Data shows that seven out of 10 Aussies over 55 can probably take an early retirement. But there’s work to be done.
If you’ve been madly punching the numbers into online retirement calculators and coming up short, you’re not alone. Cameron Dickson, Managing Director of financial advisory company The Moreton Group, reckons most calculators are oversimplified.
“They perpetuate a myth that Australians can’t afford to retire and exacerbate anxiety in a huge proportion of working Australians looking to change their lifestyles from work to retirement in the next five to ten years,” says Dickson.
He believes that many near-retirees don’t know what’s possible. For instance, “they don’t realise they can retire on a hybrid-financial model, using their super and government entitlements to enhance their quality of life or bring retirement forward.”
There is also the option of continuing to work part time, or even start a new online business.
Early advice can mean early retirement
But rather than seek financial advice to understand all their options, The Moreton Group data indicates that Australians tend to shy away from seeking advice until a health scare forces their hand.
““Those who feel they have too little money often find the discussion to be embarrassing,” suggests Dickson. “This awkward silence only intensifies the general anxiety in the community and a lot of people don’t seek advice and end up making decisions based on what they read online.”
Instead, if you want an early retirement, it makes sense to seek advice upfront.
“If you plan what you want to do and work backwards you will probably find you have enough money to retire earlier than you think,” Dickson says. “People should think about what’s possible first.”
Dickson outlines the following strategy to help get your dream of early retirement on track.
1. Look past your age and super
“Many would-be retirees don’t realise they can retire on a hybrid-financial model, using their super and government entitlements to enhance their quality of life or bring retirement forward,” says Dickson.
Rather than focusing only on how much super you have at what age, he suggests taking into consideration a wide range of things, including:
- working status
- assets and income
- any government benefits you are entitled to
- the legacy you want to provide
- flexibility for the unknown
- whether there are family members you wish to help
“There’s much more to it than age and what’s in your super account” he emphasises.
2. Think about what you want to do in retirement
There’s no point planning an early retirement if you don’t actually know what retiring looks like.
So many of us define ourselves by our work, so when it comes time to retire we have no idea what we want to do. To help you visualise it, think about what you currently enjoy. What are the little things in your day-to-day life that make you happy? Are there things you would you like to do more of? What kind of person do you want to be? How will the community you live in bring you quality of life?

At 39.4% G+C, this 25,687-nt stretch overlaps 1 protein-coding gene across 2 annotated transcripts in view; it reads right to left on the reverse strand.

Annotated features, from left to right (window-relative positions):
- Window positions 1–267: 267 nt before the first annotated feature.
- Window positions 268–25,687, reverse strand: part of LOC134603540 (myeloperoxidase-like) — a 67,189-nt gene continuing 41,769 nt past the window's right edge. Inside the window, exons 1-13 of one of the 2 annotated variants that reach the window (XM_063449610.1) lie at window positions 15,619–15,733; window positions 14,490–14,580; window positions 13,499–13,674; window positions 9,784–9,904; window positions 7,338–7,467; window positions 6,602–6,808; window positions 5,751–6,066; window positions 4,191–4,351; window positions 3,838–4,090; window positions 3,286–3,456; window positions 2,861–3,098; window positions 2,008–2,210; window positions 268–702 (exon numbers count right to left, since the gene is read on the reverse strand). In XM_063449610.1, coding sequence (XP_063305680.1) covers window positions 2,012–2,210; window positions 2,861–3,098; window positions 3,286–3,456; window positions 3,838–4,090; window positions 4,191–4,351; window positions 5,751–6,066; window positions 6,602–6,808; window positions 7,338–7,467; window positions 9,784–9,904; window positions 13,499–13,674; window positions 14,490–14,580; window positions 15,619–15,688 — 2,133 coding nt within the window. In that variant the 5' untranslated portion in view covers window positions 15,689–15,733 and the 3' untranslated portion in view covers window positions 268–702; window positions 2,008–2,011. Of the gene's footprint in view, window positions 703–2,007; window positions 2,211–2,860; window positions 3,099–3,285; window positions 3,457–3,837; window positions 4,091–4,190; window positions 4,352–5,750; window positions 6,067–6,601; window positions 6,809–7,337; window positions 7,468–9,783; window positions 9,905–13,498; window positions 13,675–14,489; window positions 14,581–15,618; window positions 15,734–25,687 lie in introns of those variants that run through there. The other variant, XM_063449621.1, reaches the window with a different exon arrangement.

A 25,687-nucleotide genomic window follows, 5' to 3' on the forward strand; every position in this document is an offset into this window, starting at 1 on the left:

Follow those small threads of passion and expand on the things you currently find enjoyable. Whether it’s working in your garden, volunteering in a mentorship program or taking off in your caravan for months at a time.
It pays to think about your relationship status as well. Retirement can look vastly different for a single compared to a couple, as figures and entitlements differ so greatly. As a couple you have the ability to structure your funds in ways that aren’t possible as a single person.
“Once you’ve established where you want to be and the life you want as a retiree, you can work backwards to set yourself up for success,” advises Dickson. “When establishing your goals remember to consider your proximity to extended family and remember that your level of ability and energy will decrease over time – so plan those big active holidays earlier in retirement.”
3. Know your options
Plan ahead and look into what government benefits are available. You might be eligible for more help than you think.
The age pension is the most obvious benefit that people consider and it also triggers discounts on a range of items such as energy, council rates, registrations and so on.
There are also benefits like the Commonwealth Seniors Health Care Card, which can provide discounts on medication and medical appointments. The level of assets you can have and still benefit from this card, can be several million dollars depending on how they are structured. There is also a low income health care card available for those under pension age if most of your assets are structured correctly and not classed as assessable income, for example if you have all of your investments in a Superannuation Pension.
“One less known option is that if you are over 60, but not yet pension age, you can apply for Jobseeker and meet the requirements by volunteering a certain number of hours per fortnight,” says Dickson. “You would be simultaneously helping a cause you are passionate about.”
4. Do the hard work now
This isn’t a tip that Dickson mentioned, but it bears a spot in this list. After all, when you retire, you want to be able to afford a lifestyle that is at least as good – if not better – than the one you’re living now. No one wants to be poor in retirement.
So, get a grip on things now. Stop spending money on things you don’t need so you can put it away towards funding an early retirement. Every dollar you invest now will be worth far more to you in future.
5. Get the professionals onto it
At the end of the day, planning your retirement is not something you want to do haphazardly. Seeking professional advice from experts in the field is the best way to put you on track for an early retirement.